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BURMA BLUNDER
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Book Title: BURMA BLUNDER
Record Number: 1156
Author: Richard W. Hale
Author Bio: Richard W. Hale had his basic training in the last remaining Horse Cavalry regiment in the U.S. Army, at Fort Riley Kansas, in the winter and spring of 1944. In September 1944 he was one of 600 cavalry troopers who arrived in Myitkyina as replacements for the newly formed 475th Infantry Regiment. The regiment was created as the siege of Myitkyina ended, and absorbed the few remaining Marauders. Joined by the former Texas National Guard 124th Cavalry Regiment (dismounted), they became the new 'Mars Task Force' for the campaign in Central Burma. Hale was a machine gunner in the Weapons Platoon of Company I, 3rd Battalion, 475th. The Mars Task Force fought on into Central Burma and completed the mission started by the Marauders and the Chindits, enabling the completion of the new Burma Road. This resulted in the opening, in January 1945, of the first land supply route to China since the Japanese invasion in 1942. After the war, Hale spent 30 years as an Operations Officer with the CIA, half that time stationed in Africa, Asia and the Middle East. His last overseas tour was in Saigon, from June 1973 until April 1975. He is retired and living in Florida. The various aspects of the war in Burma continue to fascinate him, and he has accumulated a substantial library on the subject.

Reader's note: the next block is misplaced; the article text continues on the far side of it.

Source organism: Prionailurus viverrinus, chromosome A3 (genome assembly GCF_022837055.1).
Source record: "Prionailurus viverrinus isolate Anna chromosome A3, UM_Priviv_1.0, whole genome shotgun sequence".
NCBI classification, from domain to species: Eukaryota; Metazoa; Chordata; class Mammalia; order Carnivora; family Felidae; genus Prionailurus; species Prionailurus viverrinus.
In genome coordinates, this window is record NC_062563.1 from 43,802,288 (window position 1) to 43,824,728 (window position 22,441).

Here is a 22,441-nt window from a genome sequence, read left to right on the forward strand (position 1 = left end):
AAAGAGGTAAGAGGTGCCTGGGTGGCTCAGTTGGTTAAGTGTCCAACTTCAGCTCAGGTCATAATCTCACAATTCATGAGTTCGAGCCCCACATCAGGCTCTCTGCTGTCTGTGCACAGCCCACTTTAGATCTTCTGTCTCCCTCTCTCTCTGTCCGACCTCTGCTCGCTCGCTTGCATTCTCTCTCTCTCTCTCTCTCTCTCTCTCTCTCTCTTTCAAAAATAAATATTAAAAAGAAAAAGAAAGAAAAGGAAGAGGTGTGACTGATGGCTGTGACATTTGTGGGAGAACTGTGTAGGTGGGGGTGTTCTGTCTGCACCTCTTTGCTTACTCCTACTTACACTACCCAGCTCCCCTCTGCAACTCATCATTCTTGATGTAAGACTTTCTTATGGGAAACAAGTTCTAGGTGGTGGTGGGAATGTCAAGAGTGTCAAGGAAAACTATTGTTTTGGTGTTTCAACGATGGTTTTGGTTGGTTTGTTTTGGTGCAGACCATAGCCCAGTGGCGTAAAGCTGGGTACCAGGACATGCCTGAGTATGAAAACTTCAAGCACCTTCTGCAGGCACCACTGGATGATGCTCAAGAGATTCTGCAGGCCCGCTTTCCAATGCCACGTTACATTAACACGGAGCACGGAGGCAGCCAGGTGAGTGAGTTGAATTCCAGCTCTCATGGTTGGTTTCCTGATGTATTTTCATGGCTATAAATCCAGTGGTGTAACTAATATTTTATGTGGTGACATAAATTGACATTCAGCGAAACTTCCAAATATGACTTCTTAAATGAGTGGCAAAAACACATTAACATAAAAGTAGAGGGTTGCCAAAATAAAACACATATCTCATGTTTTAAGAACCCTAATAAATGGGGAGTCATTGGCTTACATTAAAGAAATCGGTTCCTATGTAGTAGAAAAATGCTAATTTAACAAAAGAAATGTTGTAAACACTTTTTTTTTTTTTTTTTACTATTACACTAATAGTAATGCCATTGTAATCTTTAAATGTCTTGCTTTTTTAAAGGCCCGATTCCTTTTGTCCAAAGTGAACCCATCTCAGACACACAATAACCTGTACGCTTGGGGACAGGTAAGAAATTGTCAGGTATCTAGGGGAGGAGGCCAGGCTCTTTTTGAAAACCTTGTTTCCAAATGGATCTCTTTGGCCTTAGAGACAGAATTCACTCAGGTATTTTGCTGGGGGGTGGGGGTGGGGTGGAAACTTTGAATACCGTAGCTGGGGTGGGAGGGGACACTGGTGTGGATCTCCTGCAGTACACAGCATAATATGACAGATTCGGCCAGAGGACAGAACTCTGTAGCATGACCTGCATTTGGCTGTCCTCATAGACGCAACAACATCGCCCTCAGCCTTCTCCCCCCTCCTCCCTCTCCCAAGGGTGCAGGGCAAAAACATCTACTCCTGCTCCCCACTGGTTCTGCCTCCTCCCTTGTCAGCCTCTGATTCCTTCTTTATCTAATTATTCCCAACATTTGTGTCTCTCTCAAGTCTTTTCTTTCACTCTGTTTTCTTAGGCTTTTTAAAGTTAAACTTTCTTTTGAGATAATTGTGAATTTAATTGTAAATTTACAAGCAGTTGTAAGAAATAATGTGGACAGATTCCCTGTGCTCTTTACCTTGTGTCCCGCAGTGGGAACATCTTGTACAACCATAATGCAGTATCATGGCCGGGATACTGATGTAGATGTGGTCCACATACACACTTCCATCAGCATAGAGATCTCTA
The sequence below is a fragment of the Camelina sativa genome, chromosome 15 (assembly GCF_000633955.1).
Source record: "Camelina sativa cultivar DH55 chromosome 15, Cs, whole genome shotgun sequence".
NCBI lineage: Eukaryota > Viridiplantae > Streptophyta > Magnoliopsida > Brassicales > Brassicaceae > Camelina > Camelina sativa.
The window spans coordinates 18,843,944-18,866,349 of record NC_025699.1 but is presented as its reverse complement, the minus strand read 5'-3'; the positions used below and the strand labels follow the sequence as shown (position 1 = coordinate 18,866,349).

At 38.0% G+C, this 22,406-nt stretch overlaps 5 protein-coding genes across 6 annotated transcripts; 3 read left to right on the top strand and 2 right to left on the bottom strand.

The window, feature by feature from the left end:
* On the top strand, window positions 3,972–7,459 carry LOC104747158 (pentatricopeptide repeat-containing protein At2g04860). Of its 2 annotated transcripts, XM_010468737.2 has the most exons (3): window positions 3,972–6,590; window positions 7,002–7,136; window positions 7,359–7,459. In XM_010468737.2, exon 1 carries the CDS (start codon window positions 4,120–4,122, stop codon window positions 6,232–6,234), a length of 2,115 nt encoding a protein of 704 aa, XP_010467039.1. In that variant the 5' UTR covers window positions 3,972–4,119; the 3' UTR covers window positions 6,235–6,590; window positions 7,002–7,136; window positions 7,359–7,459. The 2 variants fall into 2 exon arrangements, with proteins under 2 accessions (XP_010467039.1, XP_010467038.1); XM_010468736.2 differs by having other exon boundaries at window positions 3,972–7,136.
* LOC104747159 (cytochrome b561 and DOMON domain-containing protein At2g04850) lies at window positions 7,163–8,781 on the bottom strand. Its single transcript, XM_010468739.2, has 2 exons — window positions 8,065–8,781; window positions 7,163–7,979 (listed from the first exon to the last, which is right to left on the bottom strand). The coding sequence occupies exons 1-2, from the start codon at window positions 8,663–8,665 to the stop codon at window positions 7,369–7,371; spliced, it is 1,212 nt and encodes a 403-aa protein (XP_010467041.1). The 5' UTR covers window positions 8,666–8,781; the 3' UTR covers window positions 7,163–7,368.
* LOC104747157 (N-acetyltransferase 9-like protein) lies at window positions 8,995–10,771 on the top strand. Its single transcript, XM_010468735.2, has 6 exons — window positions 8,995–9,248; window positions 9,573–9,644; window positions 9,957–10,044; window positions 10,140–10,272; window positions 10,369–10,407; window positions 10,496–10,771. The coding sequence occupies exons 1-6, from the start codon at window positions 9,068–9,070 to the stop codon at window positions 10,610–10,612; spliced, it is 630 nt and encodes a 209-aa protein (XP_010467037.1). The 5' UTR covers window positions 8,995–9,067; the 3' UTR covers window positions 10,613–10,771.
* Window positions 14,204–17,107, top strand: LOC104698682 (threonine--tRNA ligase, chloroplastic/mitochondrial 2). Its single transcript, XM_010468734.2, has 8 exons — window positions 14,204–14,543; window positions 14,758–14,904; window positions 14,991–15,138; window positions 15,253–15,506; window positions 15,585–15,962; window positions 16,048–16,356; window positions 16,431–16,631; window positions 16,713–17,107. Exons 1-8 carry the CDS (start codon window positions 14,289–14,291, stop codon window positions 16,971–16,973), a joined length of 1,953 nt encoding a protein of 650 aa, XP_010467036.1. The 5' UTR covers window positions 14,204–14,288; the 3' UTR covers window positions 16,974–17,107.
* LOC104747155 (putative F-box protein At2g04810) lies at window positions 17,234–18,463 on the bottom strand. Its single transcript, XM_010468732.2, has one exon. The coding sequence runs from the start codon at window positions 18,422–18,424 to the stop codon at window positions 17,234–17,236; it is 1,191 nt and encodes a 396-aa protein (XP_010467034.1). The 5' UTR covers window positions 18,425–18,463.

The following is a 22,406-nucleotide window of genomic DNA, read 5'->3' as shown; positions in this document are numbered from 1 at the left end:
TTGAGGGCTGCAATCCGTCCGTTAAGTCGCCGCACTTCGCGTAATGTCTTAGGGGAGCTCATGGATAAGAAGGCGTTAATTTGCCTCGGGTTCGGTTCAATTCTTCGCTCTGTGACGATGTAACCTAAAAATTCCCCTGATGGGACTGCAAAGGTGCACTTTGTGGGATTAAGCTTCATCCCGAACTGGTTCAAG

ISBN:
Binding: Ebook format
Author Email ID: JANDIHALE@aol.com
Book Description:   During WW II, in May, June and July of 1944, Merrill's Marauders, the American Long Range Penetration Group (LRPG), and a poorly led force of Chinese Nationalist troops conducted a 78-day siege of Myitkyina, the main Japanese base in North Burma. At the same time, the British LRPG force known as the 'Chindits', were fighting to keep Japanese reinforcements from attacking the rear of the Marauders and the Chinese. This action was the culmination of nearly three months of previous jungle fighting against the Japanese. As a result, both the Marauders and the Chindits went into battle depleted from battle casualties, disease, and exhaustion. If the battle had been properly directed by Stilwell and his staff, the siege never should have taken place. Instead it resulted in the almost complete destruction of both the Marauders and the Chindits as fighting forces.
Book Pages:
Ebook Format Available   Doc
Ebook Price   $5.00
     
 
 
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